English version | A living coat

02 Sep 2021
By Mariana Silva

We usually say that, in order to live a fulfilling life, we must have at least one child, write a book and plant a tree. The tree is a way of compensating the oxygen that was consumed during our time on Earth, right? If so, we don't need to go that far. It is enough to wear a coat, or “the” CO2AT.

We usually say that, in order to live a fulfilling life, we must have at least one child, write a book and plant a tree. The tree is a way of compensating the oxygen that was consumed during our time on Earth, right? If so, we don't need to go that far. It is enough to wear a coat, or “the” CO2AT. 

© Frederico Martins
© Frederico Martins

How do you picture a Fashion collection in 2043? Maybe our garments will be able to measure our vital signs. Or maybe fabrics will become the new phones, embodying communication features. We live at a time so characterised by change that we could put forward any hypothesis regarding the state of the industry for the next decades and nothing would seem too unlikely. There is only one question left to answer: will there even be a Planet Earth, or at least as we know it, in 2043? Reading the most recent report from the Intergovernamental Panel on Climate Change is the same as getting taken into the ocean by a wave that then carry us back to the sand. It is frightening but, deep down, nothing actually happened. Even so, the fear never leaves our side - maybe because we know that the threat is real. With this summer-missing metaphor, I’m looking to describe how the discoveries made by 234 scientists from over 60 countries are a sea of bad news. Now we know that global warming is undoubtedly a result of human action and that the 1,5ºC rise in temperature will arrive ten years earlier than we thought. Everywhere we see the words “climate emergency” and not even for the Fashion industry - an industry which, together with the energy and transportation sectors, is one of the most polluting in the world - that is an exception. The Fashion industry is screaming for change and it does not want to see itself playing the role of guilty anymore.

Luckily, the other side of this coin appears to be much more positive. For that, we should now present two achievements. The first one is my own, since I was able to write an entire paragraph on the environmental issues associated with the Fashion industry without using the word “sustainability”. And the second one (but first in order of importance) is the innovation that prevents me from continuing the first achievement. Being my work based on following the evolution of Fashion, I regularly come across a lot of so-called sustainable garments, making me unable to pay enough attention to most of them. But CO2AT stayed with me from the start, even when I was unaware of how to exactly describe it. In the beginning I was presenting it as “the coat that breathes”, however I did not want to pay a fee for copyright infringement. When I compared it to a plant, most people thought about aesthetics, imagining a green and floral garment, instead of the Darth-Vader-like poncho that it actually is. Therefore, I made what a good journalist should not do and simply passed on the message that had been sent to me: CO2AT is a clothing piece that absorves carbon dioxide and transforms it into oxygen. This is a technology created by the Pakistani company Azgard9, known in he industry for its denim production, which partnered with the English laboratory Post Carbon Lab to (literally) give life to what we now know as CO2AT. The garment was created among the initiative Future Before Fashion which represents, for Ahmed Shaik, CEO of the Pakistan-based factory, the missing step in the manufacturing of low environmental impact clothing collections. CO2AT is born as a prototype meant to show to the company’s partners, from Inditex to LVMH, the possibilities that arise with this new technology.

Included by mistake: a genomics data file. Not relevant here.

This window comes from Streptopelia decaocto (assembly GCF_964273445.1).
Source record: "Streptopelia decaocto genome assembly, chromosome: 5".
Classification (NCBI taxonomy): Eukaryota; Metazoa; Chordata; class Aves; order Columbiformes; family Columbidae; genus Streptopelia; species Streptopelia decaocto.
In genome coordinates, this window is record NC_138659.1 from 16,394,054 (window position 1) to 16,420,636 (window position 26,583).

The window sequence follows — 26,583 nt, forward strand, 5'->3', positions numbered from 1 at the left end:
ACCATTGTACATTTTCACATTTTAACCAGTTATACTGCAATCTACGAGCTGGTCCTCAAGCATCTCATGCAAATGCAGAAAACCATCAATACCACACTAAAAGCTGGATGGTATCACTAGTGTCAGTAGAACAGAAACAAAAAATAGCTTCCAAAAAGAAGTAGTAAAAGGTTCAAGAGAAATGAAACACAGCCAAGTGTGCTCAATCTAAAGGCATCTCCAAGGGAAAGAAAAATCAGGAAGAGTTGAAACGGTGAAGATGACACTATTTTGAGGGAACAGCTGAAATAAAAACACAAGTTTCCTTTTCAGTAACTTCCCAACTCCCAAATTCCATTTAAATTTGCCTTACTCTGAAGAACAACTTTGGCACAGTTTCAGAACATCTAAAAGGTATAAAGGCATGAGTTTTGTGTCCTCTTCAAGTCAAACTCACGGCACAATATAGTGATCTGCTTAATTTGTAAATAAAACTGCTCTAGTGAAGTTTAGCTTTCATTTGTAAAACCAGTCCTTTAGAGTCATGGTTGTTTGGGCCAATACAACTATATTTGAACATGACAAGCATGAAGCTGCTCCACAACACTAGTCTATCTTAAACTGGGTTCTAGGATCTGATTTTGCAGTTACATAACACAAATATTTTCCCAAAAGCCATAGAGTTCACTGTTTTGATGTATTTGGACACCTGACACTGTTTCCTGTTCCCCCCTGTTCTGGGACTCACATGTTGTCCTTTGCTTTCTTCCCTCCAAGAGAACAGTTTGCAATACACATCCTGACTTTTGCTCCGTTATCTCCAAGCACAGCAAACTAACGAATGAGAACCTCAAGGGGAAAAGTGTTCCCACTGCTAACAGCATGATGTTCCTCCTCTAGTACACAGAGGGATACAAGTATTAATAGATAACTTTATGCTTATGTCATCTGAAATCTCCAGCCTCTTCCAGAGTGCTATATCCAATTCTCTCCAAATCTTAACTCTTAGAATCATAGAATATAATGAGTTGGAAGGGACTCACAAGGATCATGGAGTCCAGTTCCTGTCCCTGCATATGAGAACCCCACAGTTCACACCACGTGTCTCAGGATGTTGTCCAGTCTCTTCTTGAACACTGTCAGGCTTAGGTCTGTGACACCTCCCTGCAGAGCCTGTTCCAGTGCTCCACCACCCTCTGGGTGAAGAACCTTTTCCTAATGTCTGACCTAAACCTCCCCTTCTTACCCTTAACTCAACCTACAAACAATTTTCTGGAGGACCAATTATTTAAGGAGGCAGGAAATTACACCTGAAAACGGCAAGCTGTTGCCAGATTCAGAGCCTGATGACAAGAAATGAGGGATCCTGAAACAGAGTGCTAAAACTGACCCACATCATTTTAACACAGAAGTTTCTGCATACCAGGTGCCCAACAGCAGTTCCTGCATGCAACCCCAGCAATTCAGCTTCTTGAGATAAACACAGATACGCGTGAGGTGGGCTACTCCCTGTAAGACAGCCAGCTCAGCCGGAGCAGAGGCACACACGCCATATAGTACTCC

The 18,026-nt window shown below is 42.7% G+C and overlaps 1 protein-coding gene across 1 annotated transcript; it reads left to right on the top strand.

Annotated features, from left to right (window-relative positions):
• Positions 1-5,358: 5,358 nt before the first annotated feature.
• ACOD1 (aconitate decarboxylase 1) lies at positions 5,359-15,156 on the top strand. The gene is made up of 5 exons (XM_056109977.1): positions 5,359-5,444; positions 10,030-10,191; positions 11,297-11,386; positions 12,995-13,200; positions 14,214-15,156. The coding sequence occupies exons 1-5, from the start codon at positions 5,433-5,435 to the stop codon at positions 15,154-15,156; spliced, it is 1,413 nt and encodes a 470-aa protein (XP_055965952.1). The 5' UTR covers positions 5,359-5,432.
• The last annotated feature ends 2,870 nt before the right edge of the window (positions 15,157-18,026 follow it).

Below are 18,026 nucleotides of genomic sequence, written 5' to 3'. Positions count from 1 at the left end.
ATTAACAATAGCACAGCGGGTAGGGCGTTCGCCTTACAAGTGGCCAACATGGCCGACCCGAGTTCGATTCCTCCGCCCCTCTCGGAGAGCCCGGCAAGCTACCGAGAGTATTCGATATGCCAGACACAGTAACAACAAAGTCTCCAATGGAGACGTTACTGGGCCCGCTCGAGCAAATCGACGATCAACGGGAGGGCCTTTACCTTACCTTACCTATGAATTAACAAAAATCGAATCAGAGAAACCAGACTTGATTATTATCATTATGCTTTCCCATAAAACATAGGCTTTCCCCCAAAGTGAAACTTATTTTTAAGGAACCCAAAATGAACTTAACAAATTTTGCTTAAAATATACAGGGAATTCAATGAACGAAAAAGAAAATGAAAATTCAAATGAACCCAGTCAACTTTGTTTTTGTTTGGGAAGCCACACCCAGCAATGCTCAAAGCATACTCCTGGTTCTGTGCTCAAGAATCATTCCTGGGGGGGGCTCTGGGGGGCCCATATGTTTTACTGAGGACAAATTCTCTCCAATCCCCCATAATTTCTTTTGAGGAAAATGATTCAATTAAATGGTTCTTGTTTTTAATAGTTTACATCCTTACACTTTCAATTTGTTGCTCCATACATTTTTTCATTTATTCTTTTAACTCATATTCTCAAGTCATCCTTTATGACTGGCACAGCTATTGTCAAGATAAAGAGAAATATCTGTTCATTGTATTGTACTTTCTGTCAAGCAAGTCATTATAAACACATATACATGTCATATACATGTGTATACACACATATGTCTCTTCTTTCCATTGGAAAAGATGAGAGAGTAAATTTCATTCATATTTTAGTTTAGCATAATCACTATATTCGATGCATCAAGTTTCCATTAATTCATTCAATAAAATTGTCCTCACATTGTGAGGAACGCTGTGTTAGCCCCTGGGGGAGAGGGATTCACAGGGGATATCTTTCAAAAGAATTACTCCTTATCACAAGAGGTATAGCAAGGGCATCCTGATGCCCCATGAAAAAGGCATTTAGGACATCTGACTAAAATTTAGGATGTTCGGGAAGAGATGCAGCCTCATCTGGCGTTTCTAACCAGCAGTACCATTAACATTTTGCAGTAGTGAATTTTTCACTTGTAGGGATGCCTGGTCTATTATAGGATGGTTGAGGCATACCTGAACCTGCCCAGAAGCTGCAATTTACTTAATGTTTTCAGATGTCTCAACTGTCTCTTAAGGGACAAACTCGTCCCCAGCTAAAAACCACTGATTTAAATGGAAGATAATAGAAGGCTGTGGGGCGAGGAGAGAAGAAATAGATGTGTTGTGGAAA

A technology that can seem like a giant step for the Fashion industry but that was, in reality, created millions of years ago by the most brilliant scientist of all a.k.a Planet Earth. Because what CO2AT does is to take to its fabric the photosynthetic process done by plants. The lining of this coat’s hood, made from organic cotton, is treated with a microbial pigmentation where there are microorganisms capable of turning carbon dioxide into oxygen, just like an oak tree. A random comparison? Not really. This clothing piece produces in one month an equal amount of oxygen to an one year-old oak tree during the same period of time. It also arrives to the hands of the consumer already with a neutral carbon footprint, since the oxygen produced during the coat’s manufacturing eliminates completely its environmental impact. For the rest of CO2AT’s components, the focus is on durability. With the exception of the hood, this garment is made from a mixture between polyamide and elastane, materials known for being weather and time resistant. The same cannot be said, however, about the living organisms found in the hood. Through time, these slowly loose their photosynthetic features. But the Pakistani company has already found a solution to reverse that. Given CO2AT’s textile characteristics, it is possible to replant those microorganisms so that any product created with this technology may have a never-ending life cycle. Attention 2043: Fashion Industry Odyssey. It almost feels like science-fiction, but the truth is that this type of revolutionary technologies should not be seen as the future of Fashion but rather its present. There are several changes that we can postpone on a daily basis, but opting for sustainable habits is not one of them.     

Originally translated from the New Beginnings issue, published September 2021.Full credits and stories on the print issue.

Mariana Silva By Mariana Silva



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